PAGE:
What do forty years of living together as a married couple entail? Do the still waters of marital bliss run deep, or as everything stagnant, there’s fetid secrets deep beneath? Based on Meg Wolitzer’s novel and written for the screen by Jane Anderson, The Wife takes a devastating look at what it takes for one such marriage to hold up, even if it’s springing leaks in places that were hidden for the longest time.
Opening in 1992 in Connecticut, US, cerebral and celebrated author Joe Castleman (Jonathan Pryce) is on the edge, expecting a call from the Nobel Prize committee any moment, and his nerves don’t let him sleep. What he does next is a sneak peek into the couple dynamics, as he turns to his fast-asleep wife Joan (Glenn Close), wakes her because he’s jittery, and proceeds, using guilt and helplessness as weapons, to have sex with her, despite her initial protestations. Why she gives in and why he has his way is marinated in the forty-year long relationship, which director Björn Runge explores in this tight drama piece, observing without flinching the upper hand that the man wields and the stiff upper lip that the woman purses.
As the Nobel Prize is announced and Joe is the winner, a celebratory party thrown by Joan is the opening salvo by the director that gets in the Castleman family together — daughter Susannah (Alix Wilton Regan) expecting and glowing in the warmth of her future light and troubled, intense son David (Max Irons, very good) who’s a struggling writer. But his biggest struggles are in getting approval from his famous father, who’s border-disdainful of his son’s writing efforts.
As the couple and their son travel to Stockholm for the ceremony, pursued by a nosy biographer, Nathaniel Bone (Christian Slater), the story whirs and spins into the past, into the young couple’s relational genesis — the cocky, married professor Joe (Harry Lloyd) and the infatuated, in-awe student Joan (Annie Starke, Close’s daughter in real life), and how the love of words and writing expands its desirous wings to encompass what seems like a life-long shared passion between them. But as the movie cuts between the present and the past, it cuts open multiple veins of secrets, compromises, and sacrifices. And yet, it also discomfits with just how complex relationships are; even if one of the partners holds a paintbrush dripping in black, no relationship is stark in its color: it’s always complicated shades of grey.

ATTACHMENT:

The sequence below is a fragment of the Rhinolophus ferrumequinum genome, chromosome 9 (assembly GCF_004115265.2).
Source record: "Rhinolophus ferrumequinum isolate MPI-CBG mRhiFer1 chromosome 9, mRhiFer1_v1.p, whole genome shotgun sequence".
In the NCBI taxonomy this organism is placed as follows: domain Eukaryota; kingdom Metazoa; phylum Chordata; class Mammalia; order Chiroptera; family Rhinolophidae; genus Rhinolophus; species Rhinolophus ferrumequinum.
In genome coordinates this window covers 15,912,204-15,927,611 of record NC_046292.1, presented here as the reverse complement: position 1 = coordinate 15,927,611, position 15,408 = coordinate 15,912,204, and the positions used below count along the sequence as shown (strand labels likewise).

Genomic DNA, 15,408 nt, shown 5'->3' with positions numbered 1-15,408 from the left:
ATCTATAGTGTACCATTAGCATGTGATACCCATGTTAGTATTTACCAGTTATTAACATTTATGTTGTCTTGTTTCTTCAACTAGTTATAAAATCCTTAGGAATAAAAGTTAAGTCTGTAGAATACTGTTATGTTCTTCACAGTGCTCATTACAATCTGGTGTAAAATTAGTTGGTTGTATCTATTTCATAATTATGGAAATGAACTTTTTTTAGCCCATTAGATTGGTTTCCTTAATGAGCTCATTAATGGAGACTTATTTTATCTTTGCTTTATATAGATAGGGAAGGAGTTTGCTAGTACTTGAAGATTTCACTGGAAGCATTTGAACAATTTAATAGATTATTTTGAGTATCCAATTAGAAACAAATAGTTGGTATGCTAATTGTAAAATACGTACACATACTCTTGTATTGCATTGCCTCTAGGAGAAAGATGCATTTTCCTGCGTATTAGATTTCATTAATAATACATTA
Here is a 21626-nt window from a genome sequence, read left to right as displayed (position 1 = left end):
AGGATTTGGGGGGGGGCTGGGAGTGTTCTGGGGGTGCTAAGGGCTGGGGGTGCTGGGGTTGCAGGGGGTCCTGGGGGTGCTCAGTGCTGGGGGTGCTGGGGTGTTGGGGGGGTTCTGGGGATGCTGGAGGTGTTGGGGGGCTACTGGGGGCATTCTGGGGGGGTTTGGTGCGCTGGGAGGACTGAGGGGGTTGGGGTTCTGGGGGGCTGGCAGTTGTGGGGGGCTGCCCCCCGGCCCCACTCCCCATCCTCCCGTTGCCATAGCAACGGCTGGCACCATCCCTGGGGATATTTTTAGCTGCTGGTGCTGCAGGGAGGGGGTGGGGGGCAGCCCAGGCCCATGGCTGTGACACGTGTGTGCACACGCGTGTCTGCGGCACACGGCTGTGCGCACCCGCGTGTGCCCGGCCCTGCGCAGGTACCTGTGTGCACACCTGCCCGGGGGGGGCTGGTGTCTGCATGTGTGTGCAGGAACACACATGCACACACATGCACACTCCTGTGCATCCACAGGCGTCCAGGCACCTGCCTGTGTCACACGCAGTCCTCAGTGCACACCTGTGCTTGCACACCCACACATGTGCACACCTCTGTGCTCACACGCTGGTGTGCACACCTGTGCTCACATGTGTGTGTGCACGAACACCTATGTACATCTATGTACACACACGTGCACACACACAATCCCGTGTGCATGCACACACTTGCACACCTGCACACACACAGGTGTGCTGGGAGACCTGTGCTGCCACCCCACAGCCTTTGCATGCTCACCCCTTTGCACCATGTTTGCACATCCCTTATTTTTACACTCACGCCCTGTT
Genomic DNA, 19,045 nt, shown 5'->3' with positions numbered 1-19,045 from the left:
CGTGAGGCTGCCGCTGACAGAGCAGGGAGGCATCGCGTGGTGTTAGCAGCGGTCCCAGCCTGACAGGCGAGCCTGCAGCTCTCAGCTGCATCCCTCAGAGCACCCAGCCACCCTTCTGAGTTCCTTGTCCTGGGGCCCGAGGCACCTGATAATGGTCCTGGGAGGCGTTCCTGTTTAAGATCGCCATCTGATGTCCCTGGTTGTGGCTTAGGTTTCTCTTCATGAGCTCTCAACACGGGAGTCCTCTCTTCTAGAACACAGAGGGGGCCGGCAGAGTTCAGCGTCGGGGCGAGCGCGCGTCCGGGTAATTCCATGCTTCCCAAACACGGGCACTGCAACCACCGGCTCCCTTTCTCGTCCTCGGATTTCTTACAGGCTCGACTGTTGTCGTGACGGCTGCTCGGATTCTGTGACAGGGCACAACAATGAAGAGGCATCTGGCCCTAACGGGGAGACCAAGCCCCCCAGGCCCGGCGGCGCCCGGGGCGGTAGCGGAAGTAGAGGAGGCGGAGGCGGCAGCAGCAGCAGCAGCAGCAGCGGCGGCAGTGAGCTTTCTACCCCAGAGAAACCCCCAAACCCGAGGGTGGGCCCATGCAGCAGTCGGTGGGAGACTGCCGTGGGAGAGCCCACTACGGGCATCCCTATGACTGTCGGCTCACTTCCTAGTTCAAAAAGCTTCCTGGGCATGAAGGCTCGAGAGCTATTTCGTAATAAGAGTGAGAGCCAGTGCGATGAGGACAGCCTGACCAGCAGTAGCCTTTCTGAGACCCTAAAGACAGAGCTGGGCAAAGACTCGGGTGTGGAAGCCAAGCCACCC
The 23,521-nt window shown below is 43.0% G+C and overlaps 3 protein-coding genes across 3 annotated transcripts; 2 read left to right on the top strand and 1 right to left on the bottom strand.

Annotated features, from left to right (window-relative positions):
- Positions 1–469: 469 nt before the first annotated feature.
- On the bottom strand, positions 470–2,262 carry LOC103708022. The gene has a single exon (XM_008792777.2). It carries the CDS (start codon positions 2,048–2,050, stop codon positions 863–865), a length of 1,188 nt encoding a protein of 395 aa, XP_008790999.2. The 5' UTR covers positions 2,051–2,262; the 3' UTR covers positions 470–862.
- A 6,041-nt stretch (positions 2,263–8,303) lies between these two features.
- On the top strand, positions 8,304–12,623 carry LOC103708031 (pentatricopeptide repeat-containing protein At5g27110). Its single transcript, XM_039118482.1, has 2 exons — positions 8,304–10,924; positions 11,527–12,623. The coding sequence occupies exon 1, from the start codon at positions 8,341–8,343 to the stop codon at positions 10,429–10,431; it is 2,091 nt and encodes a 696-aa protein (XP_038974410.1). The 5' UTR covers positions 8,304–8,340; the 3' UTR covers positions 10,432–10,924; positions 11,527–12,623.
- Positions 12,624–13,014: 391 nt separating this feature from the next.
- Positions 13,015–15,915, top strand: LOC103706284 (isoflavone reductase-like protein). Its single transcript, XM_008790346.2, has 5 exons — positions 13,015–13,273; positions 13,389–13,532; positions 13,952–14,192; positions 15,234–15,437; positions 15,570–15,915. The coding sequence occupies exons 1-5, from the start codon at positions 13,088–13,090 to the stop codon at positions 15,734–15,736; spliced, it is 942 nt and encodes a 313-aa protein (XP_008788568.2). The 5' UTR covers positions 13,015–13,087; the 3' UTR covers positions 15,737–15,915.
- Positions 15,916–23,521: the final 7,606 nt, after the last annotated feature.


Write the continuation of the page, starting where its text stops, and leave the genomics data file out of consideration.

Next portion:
Director Runge adds layers of intrigue and tense palpitating paths to the drama, unfolding what it takes for opposites to attract, and then, as one of the poles overpowers and controls, to keep the stickiness going. Composer Jocelyn Pook adds classical and opera-like power to the proceedings, even as her cell pieces explore the depths of loneliness and poignant corners in the relationship.
The Wife is elevated to high-res punch by its cast. Christian Slater, true to his role and character’s name, turns up an act that leaves no bone un-chased, and his scene with Close in a bar is a highlight, undercurrents of spark, cool seduction, and newsgathering, all rolled into one. Jonathan Pryce is magnificent, his performance dripping with narcissism and grating double-standards, forever manipulating till the end, taking on a role that’s got mostly downsides.
But The Wife belongs to the superb Glenn Close. In the titular role, her performance is subdued, troubled, and yet keeping it all in, letting only a throbbing-vein-like hint surface. If the movie looks at how an all-male management subdued a woman’s fine skills and perforated her confidence, her act in the movie’s present is a troubling and troubled portrait of all the years that a woman absorbs, making the poison a part of her bloodstream, every swallow a bitter experience. The actor’s façade for her character is terrific, her eyes and stares — that pump out bullets of long-suppressed secrets — maneuvering the movie to its shattering yet liberating end. After the movie ends, you want to go back and watch her to fully appreciate how beautifully nuanced her act was, reading all that her expressions were actually telling you. Her loudest message? “Till death do us part” could be the best part of a wedding vow.Movie data powered by IMDb. All images owned by the producers.
The Wife is rated U/A (Parental Guidance for children below the age of 12 years) for abuse, intimacy, and abuse of intimacy.
Director Björn Runge Time 1h 39 min
Writer Jane Anderson
Stars Glenn Close, Jonathan Pryce, Christian Slater